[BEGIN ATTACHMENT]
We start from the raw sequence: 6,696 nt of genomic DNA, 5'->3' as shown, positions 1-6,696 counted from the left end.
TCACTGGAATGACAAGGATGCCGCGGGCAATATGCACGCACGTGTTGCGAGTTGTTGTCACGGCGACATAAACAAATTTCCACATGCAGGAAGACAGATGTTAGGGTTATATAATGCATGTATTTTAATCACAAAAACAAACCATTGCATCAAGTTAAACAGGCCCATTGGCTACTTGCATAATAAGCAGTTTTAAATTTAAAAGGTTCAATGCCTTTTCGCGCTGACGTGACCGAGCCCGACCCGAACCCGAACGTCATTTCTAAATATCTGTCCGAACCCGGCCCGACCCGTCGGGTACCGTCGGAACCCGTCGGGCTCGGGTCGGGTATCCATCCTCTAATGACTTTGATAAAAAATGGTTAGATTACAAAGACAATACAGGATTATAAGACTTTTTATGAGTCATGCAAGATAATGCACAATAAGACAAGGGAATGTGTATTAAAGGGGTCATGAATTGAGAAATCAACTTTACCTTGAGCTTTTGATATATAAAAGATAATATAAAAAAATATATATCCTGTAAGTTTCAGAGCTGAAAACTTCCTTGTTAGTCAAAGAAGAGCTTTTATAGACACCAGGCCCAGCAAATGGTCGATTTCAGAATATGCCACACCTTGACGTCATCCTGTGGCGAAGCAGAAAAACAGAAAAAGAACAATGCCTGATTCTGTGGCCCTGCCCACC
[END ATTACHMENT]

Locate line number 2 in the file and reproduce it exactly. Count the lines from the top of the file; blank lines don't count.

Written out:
TCACTGGAATGACAAGGATGCCGCGGGCAATATGCACGCACGTGTTGCGAGTTGTTGTCACGGCGACATAAACAAATTTCCACATGCAGGAAGACAGATGTTAGGGTTATATAATGCATGTATTTTAATCACAAAAACAAACCATTGCATCAAGTTAAACAGGCCCATTGGCTACTTGCATAATAAGCAGTTTTAAATTTAAAAGGTTCAATGCCTTTTCGCGCTGACGTGACCGAGCCCGACCCGAACCCGAACGTCATTTCTAAATATCTGTCCGAACCCGGCCCGACCCGTCGGGTACCGTCGGAACCCGTCGGGCTCGGGTCGGGTATCCATCCTCTAATGACTTTGATAAAAAATGGTTAGATTACAAAGACAATACAGGATTATAAGACTTTTTATGAGTCATGCAAGATAATGCACAATAAGACAAGGGAATGTGTATTAAAGGGGTCATGAATTGAGAAATCAACTTTACCTTGAGCTTTTGATATATAAAAGATAATATAAAAAAATATATATCCTGTAAGTTTCAGAGCTGAAAACTTCCTTGTTAGTCAAAGAAGAGCTTTTATAGACACCAGGCCCAGCAAATGGTCGATTTCAGAATATGCCACACCTTGACGTCATCCTGTGGCGAAGCAGAAAAACAGAAAAAGAACAATGCCTGATTCTGTGGCCCTGCCCACC